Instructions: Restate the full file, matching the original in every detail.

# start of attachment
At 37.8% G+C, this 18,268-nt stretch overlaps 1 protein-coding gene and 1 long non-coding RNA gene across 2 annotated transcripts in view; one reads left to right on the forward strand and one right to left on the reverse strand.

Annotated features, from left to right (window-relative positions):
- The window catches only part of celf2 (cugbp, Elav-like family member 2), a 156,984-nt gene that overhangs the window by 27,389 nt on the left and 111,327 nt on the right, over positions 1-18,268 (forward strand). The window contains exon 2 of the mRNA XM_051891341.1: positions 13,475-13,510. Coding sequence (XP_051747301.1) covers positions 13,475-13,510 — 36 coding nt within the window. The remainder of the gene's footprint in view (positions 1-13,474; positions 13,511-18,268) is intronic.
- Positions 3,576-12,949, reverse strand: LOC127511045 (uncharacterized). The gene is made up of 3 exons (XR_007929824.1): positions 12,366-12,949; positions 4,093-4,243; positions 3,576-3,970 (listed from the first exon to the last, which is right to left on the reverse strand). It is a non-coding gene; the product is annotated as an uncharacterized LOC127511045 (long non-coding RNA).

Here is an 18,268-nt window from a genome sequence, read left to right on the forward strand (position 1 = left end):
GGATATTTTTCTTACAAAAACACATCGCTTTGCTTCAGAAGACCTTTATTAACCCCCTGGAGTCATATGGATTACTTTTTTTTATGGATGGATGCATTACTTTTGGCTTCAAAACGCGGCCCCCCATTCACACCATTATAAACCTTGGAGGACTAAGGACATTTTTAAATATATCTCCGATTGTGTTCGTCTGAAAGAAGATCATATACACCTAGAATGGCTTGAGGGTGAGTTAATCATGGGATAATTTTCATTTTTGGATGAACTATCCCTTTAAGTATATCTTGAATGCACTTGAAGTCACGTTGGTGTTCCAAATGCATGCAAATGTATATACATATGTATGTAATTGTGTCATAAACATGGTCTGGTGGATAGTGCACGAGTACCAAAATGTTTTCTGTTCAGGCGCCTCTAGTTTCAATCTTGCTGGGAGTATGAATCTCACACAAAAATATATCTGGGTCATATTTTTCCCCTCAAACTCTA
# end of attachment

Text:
At 37.8% G+C, this 18,268-nt stretch overlaps 1 protein-coding gene and 1 long non-coding RNA gene across 2 annotated transcripts in view; one reads left to right on the forward strand and one right to left on the reverse strand.

Annotated features, from left to right (window-relative positions):
- The window catches only part of celf2 (cugbp, Elav-like family member 2), a 156,984-nt gene that overhangs the window by 27,389 nt on the left and 111,327 nt on the right, over positions 1-18,268 (forward strand). The window contains exon 2 of the mRNA XM_051891341.1: positions 13,475-13,510. Coding sequence (XP_051747301.1) covers positions 13,475-13,510 — 36 coding nt within the window. The remainder of the gene's footprint in view (positions 1-13,474; positions 13,511-18,268) is intronic.
- Positions 3,576-12,949, reverse strand: LOC127511045 (uncharacterized). The gene is made up of 3 exons (XR_007929824.1): positions 12,366-12,949; positions 4,093-4,243; positions 3,576-3,970 (listed from the first exon to the last, which is right to left on the reverse strand). It is a non-coding gene; the product is annotated as an uncharacterized LOC127511045 (long non-coding RNA).

Here is an 18,268-nt window from a genome sequence, read left to right on the forward strand (position 1 = left end):
GGATATTTTTCTTACAAAAACACATCGCTTTGCTTCAGAAGACCTTTATTAACCCCCTGGAGTCATATGGATTACTTTTTTTTATGGATGGATGCATTACTTTTGGCTTCAAAACGCGGCCCCCCATTCACACCATTATAAACCTTGGAGGACTAAGGACATTTTTAAATATATCTCCGATTGTGTTCGTCTGAAAGAAGATCATATACACCTAGAATGGCTTGAGGGTGAGTTAATCATGGGATAATTTTCATTTTTGGATGAACTATCCCTTTAAGTATATCTTGAATGCACTTGAAGTCACGTTGGTGTTCCAAATGCATGCAAATGTATATACATATGTATGTAATTGTGTCATAAACATGGTCTGGTGGATAGTGCACGAGTACCAAAATGTTTTCTGTTCAGGCGCCTCTAGTTTCAATCTTGCTGGGAGTATGAATCTCACACAAAAATATATCTGGGTCATATTTTTCCCCTCAAACTCTA